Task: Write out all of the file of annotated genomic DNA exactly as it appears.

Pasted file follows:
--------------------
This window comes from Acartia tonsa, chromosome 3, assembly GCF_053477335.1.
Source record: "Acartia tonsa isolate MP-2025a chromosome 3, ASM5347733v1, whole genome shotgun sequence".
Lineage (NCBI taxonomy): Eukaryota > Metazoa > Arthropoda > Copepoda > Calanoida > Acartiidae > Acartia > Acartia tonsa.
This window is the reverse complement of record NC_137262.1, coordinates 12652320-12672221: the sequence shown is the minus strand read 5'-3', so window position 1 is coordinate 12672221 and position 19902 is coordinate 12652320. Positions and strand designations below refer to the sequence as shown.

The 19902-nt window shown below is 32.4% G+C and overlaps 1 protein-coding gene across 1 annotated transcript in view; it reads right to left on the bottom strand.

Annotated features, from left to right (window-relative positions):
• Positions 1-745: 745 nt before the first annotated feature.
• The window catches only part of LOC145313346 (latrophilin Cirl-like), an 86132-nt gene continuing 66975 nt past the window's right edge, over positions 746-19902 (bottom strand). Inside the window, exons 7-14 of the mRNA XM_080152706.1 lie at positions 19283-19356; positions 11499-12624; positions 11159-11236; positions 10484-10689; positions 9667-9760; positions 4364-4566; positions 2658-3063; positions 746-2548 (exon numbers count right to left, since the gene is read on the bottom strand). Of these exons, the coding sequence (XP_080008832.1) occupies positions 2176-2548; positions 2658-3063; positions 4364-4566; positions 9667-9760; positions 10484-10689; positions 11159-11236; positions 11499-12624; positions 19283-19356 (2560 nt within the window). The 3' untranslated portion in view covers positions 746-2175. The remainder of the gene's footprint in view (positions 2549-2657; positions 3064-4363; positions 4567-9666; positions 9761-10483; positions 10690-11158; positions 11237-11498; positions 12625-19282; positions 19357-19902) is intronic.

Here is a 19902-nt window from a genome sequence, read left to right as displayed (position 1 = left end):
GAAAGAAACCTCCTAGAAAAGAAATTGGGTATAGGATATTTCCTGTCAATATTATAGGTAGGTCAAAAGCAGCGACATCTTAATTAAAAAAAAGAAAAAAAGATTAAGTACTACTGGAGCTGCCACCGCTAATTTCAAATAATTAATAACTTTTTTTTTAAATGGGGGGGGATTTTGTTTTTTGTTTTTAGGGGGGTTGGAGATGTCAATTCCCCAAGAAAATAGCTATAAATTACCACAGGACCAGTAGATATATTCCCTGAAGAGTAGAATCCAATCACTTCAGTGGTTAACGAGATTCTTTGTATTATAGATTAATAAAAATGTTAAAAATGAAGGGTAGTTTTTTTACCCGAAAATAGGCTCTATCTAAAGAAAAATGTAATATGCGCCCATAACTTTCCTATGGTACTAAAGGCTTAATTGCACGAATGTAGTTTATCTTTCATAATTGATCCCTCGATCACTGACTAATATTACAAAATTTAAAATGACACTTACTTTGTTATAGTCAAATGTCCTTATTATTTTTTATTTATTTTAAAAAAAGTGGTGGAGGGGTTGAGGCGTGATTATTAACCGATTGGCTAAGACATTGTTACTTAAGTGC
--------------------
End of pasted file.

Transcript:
This window comes from Acartia tonsa, chromosome 3, assembly GCF_053477335.1.
Source record: "Acartia tonsa isolate MP-2025a chromosome 3, ASM5347733v1, whole genome shotgun sequence".
Lineage (NCBI taxonomy): Eukaryota > Metazoa > Arthropoda > Copepoda > Calanoida > Acartiidae > Acartia > Acartia tonsa.
This window is the reverse complement of record NC_137262.1, coordinates 12652320-12672221: the sequence shown is the minus strand read 5'-3', so window position 1 is coordinate 12672221 and position 19902 is coordinate 12652320. Positions and strand designations below refer to the sequence as shown.

The 19902-nt window shown below is 32.4% G+C and overlaps 1 protein-coding gene across 1 annotated transcript in view; it reads right to left on the bottom strand.

Annotated features, from left to right (window-relative positions):
• Positions 1-745: 745 nt before the first annotated feature.
• The window catches only part of LOC145313346 (latrophilin Cirl-like), an 86132-nt gene continuing 66975 nt past the window's right edge, over positions 746-19902 (bottom strand). Inside the window, exons 7-14 of the mRNA XM_080152706.1 lie at positions 19283-19356; positions 11499-12624; positions 11159-11236; positions 10484-10689; positions 9667-9760; positions 4364-4566; positions 2658-3063; positions 746-2548 (exon numbers count right to left, since the gene is read on the bottom strand). Of these exons, the coding sequence (XP_080008832.1) occupies positions 2176-2548; positions 2658-3063; positions 4364-4566; positions 9667-9760; positions 10484-10689; positions 11159-11236; positions 11499-12624; positions 19283-19356 (2560 nt within the window). The 3' untranslated portion in view covers positions 746-2175. The remainder of the gene's footprint in view (positions 2549-2657; positions 3064-4363; positions 4567-9666; positions 9761-10483; positions 10690-11158; positions 11237-11498; positions 12625-19282; positions 19357-19902) is intronic.

Here is a 19902-nt window from a genome sequence, read left to right as displayed (position 1 = left end):
GAAAGAAACCTCCTAGAAAAGAAATTGGGTATAGGATATTTCCTGTCAATATTATAGGTAGGTCAAAAGCAGCGACATCTTAATTAAAAAAAAGAAAAAAAGATTAAGTACTACTGGAGCTGCCACCGCTAATTTCAAATAATTAATAACTTTTTTTTTAAATGGGGGGGGATTTTGTTTTTTGTTTTTAGGGGGGTTGGAGATGTCAATTCCCCAAGAAAATAGCTATAAATTACCACAGGACCAGTAGATATATTCCCTGAAGAGTAGAATCCAATCACTTCAGTGGTTAACGAGATTCTTTGTATTATAGATTAATAAAAATGTTAAAAATGAAGGGTAGTTTTTTTACCCGAAAATAGGCTCTATCTAAAGAAAAATGTAATATGCGCCCATAACTTTCCTATGGTACTAAAGGCTTAATTGCACGAATGTAGTTTATCTTTCATAATTGATCCCTCGATCACTGACTAATATTACAAAATTTAAAATGACACTTACTTTGTTATAGTCAAATGTCCTTATTATTTTTTATTTATTTTAAAAAAAGTGGTGGAGGGGTTGAGGCGTGATTATTAACCGATTGGCTAAGACATTGTTACTTAAGTGC